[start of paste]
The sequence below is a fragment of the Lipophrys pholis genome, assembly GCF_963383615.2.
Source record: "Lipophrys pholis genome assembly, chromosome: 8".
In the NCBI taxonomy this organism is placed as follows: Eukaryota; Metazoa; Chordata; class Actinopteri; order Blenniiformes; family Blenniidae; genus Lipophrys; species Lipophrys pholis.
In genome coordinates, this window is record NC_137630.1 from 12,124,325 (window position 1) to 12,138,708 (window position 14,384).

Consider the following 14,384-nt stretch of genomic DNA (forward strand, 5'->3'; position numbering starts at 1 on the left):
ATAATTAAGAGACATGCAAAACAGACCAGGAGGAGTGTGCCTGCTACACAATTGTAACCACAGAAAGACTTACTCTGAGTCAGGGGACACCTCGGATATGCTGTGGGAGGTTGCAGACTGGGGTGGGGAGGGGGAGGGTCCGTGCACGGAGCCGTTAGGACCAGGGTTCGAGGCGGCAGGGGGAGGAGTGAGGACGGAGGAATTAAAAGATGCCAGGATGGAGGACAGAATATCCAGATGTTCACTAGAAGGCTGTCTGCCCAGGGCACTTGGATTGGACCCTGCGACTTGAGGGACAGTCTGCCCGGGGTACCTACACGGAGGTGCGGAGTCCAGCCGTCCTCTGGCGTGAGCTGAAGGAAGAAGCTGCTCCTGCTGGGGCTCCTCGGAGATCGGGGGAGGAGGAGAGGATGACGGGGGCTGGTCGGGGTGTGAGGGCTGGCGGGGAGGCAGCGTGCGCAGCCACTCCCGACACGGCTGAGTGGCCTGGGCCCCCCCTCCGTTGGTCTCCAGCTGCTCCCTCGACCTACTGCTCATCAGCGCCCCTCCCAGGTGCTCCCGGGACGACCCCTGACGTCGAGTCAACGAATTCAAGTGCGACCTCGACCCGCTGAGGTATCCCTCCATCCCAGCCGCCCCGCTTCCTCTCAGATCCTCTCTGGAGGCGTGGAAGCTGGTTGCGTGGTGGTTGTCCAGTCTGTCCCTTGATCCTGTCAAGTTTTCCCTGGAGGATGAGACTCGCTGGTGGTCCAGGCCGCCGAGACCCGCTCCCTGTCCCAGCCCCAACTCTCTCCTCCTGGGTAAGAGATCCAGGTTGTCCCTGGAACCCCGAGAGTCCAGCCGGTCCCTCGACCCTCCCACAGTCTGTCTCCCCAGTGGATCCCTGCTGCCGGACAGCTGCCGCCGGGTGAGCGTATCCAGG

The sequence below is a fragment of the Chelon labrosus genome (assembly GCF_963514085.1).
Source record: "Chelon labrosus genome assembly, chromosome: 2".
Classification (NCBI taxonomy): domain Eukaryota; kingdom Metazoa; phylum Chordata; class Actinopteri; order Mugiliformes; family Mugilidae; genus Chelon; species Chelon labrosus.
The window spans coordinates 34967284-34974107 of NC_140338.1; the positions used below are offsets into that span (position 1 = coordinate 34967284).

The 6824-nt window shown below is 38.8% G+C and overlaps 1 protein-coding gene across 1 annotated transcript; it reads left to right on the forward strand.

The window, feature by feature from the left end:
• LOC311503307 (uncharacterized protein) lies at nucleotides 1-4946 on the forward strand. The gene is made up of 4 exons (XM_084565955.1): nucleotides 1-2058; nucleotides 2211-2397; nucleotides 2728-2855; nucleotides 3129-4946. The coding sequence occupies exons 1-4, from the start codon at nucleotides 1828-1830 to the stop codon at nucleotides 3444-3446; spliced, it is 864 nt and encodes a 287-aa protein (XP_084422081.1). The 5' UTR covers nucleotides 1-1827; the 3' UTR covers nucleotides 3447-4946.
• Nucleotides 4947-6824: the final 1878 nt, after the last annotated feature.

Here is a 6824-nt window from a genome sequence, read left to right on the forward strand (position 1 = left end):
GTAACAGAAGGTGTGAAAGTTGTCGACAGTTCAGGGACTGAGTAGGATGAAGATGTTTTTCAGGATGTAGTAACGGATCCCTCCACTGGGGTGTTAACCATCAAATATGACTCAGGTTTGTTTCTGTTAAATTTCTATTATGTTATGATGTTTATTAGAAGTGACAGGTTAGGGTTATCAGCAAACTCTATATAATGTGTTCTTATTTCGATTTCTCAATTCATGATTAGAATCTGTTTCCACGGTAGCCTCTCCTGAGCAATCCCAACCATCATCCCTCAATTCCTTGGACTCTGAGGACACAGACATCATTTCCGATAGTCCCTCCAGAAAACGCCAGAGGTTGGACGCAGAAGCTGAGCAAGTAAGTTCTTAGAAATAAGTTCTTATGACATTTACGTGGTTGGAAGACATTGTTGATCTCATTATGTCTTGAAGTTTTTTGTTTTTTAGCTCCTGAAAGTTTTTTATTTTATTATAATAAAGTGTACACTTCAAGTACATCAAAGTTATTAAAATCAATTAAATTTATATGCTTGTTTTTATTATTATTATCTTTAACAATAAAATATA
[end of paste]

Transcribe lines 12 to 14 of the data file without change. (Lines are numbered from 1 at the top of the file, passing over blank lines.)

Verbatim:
The window, feature by feature from the left end:
• LOC311503307 (uncharacterized protein) lies at nucleotides 1-4946 on the forward strand. The gene is made up of 4 exons (XM_084565955.1): nucleotides 1-2058; nucleotides 2211-2397; nucleotides 2728-2855; nucleotides 3129-4946. The coding sequence occupies exons 1-4, from the start codon at nucleotides 1828-1830 to the stop codon at nucleotides 3444-3446; spliced, it is 864 nt and encodes a 287-aa protein (XP_084422081.1). The 5' UTR covers nucleotides 1-1827; the 3' UTR covers nucleotides 3447-4946.
• Nucleotides 4947-6824: the final 1878 nt, after the last annotated feature.